Selecting Between Options

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Decision making is an essential part of most applications. IronPython doesn’t provide the wide range of decision-making options that other languages do. In fact, you have just one decision-making structure: the if statement. Fortunately, the if statement takes three forms that meet every possible programming need, even when using the if statement isn’t quite as elegant as other possibilities, such as Select…Case. The following sections describe the three forms of the if statement:

  • if
  • if…else
  • if…elif…else

Performing a Simple Decision Using if

The simplest kind of decision is one where you look for a particular value or range of values and then perform a task when you find what you’re looking for. For example, you might expect the user to input a certain value and then test for that value in your application, as shown in Listing 3-2. Like every other computer language on the planet, the expression provided for an IronPython if statement is a Boolean value of some type.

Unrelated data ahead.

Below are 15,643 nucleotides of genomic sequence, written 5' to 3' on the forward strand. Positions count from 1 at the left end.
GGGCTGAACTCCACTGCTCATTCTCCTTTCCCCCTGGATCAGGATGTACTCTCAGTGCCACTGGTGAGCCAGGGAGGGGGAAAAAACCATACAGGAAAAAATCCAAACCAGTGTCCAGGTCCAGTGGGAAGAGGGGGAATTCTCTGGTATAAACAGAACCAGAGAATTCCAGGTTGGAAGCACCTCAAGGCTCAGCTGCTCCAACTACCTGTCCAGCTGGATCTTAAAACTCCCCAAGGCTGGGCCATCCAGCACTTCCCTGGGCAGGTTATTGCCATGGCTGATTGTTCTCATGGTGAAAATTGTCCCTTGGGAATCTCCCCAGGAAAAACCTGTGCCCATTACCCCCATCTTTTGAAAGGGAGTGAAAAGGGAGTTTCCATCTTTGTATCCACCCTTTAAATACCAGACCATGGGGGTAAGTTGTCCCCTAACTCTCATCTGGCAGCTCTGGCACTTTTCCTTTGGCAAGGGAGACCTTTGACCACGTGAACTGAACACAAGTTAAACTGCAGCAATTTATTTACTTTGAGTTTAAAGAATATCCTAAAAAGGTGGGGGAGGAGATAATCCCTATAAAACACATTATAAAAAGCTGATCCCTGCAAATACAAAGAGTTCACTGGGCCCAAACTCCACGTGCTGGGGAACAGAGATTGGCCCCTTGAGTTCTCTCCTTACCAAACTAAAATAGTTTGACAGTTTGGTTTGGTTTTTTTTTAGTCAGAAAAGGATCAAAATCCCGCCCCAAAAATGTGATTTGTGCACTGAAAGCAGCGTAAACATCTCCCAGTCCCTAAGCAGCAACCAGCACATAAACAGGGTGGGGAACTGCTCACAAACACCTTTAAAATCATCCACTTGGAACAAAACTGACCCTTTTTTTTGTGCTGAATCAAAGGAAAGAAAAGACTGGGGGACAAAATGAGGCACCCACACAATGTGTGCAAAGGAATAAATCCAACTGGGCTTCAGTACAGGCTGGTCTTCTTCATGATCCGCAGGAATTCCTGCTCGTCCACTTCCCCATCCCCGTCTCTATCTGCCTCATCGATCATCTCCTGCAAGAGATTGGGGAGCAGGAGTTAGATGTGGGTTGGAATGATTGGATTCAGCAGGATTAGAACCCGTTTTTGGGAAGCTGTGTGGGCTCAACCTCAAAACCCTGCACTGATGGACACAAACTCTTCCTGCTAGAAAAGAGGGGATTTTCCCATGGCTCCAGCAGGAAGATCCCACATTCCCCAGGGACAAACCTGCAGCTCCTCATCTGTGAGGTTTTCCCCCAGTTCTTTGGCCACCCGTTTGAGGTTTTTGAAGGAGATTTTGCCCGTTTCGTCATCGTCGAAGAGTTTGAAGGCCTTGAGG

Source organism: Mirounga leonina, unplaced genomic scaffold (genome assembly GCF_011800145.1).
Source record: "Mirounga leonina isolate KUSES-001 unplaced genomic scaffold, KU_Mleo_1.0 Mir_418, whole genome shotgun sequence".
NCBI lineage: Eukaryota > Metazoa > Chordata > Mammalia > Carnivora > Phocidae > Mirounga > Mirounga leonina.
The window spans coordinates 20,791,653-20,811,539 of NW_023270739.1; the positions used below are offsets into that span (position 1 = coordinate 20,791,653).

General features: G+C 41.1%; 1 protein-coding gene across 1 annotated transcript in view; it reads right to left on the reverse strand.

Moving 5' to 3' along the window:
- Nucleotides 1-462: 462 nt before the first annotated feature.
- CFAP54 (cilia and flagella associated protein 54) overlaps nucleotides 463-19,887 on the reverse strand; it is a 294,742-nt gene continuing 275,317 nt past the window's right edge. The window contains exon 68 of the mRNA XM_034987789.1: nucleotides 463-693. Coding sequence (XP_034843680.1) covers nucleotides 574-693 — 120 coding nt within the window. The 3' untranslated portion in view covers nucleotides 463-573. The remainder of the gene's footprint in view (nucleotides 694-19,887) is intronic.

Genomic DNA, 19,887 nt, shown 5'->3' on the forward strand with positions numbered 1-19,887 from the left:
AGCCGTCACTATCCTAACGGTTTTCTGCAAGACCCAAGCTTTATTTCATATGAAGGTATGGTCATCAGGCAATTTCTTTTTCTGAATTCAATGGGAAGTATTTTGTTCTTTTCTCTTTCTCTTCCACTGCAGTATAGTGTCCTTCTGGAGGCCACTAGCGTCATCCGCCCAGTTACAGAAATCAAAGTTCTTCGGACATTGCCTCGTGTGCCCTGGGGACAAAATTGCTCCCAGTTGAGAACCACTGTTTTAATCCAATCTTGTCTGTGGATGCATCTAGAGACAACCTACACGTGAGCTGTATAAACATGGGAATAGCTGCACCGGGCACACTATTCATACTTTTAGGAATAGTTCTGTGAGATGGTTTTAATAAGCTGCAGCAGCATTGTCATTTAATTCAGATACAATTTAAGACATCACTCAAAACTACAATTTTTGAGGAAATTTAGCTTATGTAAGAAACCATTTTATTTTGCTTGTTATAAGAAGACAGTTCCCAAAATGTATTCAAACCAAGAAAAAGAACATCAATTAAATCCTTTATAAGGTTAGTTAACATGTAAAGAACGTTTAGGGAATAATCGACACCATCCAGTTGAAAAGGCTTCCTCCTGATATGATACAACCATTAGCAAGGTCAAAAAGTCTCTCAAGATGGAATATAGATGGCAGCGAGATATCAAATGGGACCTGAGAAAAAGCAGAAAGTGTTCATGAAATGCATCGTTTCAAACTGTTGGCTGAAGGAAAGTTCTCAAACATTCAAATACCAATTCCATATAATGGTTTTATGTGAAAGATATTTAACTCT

Listin g 3-2: Making a simple decision

# Define an input variable.
Answer = raw_input(‘Say hello (Y/N)?’)
# Check the value of Answer.
if Answer.upper() == ‘Y’:
# Perform some tasks based on a positive response.
print ‘You typed:’, Answer
print ‘So Hello!’
# Pause after the debug session.
raw_input(‘Press any key to continue…’)

The code for this example retrieves some input from the user and reacts to it. You’ve probably created many applications that do precisely the same thing. In this case, the application uses raw_input() to obtain the input from the user. You can see how the prompt looks in Figure 3-2.

Use the various versions of if to make decisions.At this point, the code creates the if statement. Notice that the if statement ends with a colon (:) just as all IronPython statements do. Everything that’s indented after the if statement is part of the structure. There aren’t any opening or closing statements, just the colon and the statements you want to execute (making IronPython one of the least cluttered languages available). Figure 3-2 shows the output from the application when the user provides either a y or Y as input.

One of the most common errors that developers who are familiar with other languages make when working with IronPython is to forget to include the colon after a structural element. Unfortunately, the error message doesn’t always tell you that the colon is missing — it might point you in some completely different direction. If you get an error message that doesn’t make sense, you might want to check for a missing colon in your code. In fact, have someone else look for the missing colon when you can’t find it — you’ll be amazed at how often a little colon causes you all kinds of woe.